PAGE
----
Kenya gets respite from election violence that killed 24


The former United Nations leader Kofi Annan warned Kenya's leaders to tone down their rhetoric as the coalition of defeated presidential candidate Raila Odinga claimed more than 100 people had died in post-election violence.

A day after Kenyatta was declared the victor of the presidential poll as police opened fire to disperse protesters who blocked roads and set up barricades in the capital, Nairobi, on Saturday.

Kenyan police have killed at least 11 people in a crackdown on protests as anger at the re-election of President Uhuru Kenyatta erupted in the western city of Kisumu and slums surrounding the capital, officials and witnesses said on Saturday.

Kenya elections have routinely been marred by violence since the country became a multiparty democracy in 1991.

Kenyatta was declared the victor of a disputed poll on Friday, beating his long-time rival Raila Odinga by a huge margin. Katana says another five people were injured by gunfire in Kisumu.

And Kenyatta extended an olive branch to his opponents.

He later visited Mathare slum to console the family whose 10-year-old daughter was killed by a stray bullet.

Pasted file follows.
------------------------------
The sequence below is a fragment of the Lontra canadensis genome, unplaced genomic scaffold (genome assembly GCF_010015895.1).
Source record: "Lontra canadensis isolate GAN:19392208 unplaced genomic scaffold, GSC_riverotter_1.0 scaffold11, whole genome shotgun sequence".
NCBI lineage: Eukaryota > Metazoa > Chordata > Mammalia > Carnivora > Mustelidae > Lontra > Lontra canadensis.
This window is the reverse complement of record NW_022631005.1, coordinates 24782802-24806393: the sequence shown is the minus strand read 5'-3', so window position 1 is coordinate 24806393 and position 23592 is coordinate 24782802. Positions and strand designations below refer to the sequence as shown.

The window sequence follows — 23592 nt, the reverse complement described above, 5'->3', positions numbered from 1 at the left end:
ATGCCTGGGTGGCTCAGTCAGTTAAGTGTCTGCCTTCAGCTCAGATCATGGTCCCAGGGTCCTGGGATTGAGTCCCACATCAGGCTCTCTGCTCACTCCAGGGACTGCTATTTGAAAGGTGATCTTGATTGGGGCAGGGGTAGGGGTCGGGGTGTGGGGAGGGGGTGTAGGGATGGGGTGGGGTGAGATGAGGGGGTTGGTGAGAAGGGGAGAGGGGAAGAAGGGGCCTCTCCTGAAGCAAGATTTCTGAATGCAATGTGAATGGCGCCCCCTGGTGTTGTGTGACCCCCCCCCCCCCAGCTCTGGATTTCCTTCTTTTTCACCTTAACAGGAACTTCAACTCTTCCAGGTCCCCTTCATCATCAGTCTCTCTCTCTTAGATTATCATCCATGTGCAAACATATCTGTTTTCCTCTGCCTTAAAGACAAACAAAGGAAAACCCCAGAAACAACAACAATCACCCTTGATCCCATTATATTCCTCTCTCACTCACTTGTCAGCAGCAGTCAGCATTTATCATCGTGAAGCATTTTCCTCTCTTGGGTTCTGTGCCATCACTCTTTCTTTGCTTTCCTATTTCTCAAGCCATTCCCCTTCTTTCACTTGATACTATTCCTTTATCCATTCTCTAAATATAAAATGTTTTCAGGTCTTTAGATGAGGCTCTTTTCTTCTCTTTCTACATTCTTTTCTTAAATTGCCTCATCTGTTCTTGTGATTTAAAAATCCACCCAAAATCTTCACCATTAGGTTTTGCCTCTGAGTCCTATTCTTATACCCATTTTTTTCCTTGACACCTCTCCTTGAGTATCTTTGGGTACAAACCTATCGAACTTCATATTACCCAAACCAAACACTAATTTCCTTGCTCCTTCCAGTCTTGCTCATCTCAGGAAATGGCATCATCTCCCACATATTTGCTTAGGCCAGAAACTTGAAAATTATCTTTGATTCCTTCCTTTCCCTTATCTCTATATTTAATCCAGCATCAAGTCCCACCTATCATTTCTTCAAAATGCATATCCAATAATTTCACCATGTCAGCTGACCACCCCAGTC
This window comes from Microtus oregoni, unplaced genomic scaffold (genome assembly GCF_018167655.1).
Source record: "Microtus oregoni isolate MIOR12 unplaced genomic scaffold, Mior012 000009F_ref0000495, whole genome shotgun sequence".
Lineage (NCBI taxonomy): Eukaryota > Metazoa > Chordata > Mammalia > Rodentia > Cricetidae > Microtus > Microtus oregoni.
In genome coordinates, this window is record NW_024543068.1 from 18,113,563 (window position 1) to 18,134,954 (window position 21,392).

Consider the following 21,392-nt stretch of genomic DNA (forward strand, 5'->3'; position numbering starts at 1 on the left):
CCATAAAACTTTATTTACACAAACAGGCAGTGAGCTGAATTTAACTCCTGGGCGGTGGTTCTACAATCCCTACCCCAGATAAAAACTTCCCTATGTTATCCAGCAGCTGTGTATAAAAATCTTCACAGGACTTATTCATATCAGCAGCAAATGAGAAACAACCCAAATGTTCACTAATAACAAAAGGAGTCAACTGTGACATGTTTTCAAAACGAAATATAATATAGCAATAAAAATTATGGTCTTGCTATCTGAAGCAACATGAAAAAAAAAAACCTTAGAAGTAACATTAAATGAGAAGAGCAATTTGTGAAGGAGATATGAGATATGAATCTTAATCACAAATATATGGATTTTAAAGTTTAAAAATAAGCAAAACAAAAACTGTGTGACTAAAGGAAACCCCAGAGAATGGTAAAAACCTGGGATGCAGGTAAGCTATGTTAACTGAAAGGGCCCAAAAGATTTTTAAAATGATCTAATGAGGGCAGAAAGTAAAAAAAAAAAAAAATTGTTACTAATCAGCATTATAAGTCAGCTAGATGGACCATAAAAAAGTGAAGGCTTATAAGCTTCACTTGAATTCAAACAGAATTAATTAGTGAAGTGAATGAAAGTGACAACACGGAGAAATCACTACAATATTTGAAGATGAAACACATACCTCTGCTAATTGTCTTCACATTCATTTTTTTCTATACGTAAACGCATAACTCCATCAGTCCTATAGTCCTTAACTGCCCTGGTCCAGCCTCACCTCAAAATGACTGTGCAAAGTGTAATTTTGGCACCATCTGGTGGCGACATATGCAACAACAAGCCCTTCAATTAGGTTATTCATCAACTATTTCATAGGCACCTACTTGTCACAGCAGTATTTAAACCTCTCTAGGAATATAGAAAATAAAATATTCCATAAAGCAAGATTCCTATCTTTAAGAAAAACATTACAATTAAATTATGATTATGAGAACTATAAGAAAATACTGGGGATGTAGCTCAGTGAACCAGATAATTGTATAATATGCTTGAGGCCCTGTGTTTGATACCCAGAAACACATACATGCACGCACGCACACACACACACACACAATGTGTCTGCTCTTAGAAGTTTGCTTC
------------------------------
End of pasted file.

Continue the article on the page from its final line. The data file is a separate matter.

He also condemned police brutality and killings in Kibera and Mathare, saying that Nasa leaders had been aware of plans to do so before the election. At a press conference after that happened, they said, they were ambushed by security services. "There's no secret about that", Odinga said.

Politics in Kenya is largely divided along tribal lines, and the winner-takes-all nature of elections has long stoked communal tensions.

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UN Secretary-General Antonio Guterres on Saturday called on Kenyan opposition leaders to address their disputes over the presidential election through legal means instead of violence.

Protests in Mathare following the declaration of President Uhuru Kenyatta as the victor at the polls. The opposition called the election process a "charade".

The announcement of the final tally was delayed by seven hours and took place without representatives of the National Super Alliance (NASA) opposition coalition being present. "We want peace but we want peace with justice", said Orengo.

Kenyan Acting Interior Minister Fred Matiang'i denied that police fired live bullets and said there were no real protesters, just criminals.

The official results gave President Uhuru Kenyatta 54.3%, and Mr Odinga 44.8%.

Kenyans have anxious about the unrest that might follow this year's elections.

The global Elections Observation Group, which deployed 8,300 observers, said its projected outcome for the results had Kenyatta wining with 54 percent of the vote, 0.3 percent shy of the official figure.

Around 1,200 people were killed then and 600,000 displaced after Odinga called for political protests that sparked ethnic violence. As the largest economy in East Africa, Kenya is a crucial trade route to the continent and provides an important buffer of stability in a region that includes the fledgling Somali government and the politically tense Sudan and South Sudan.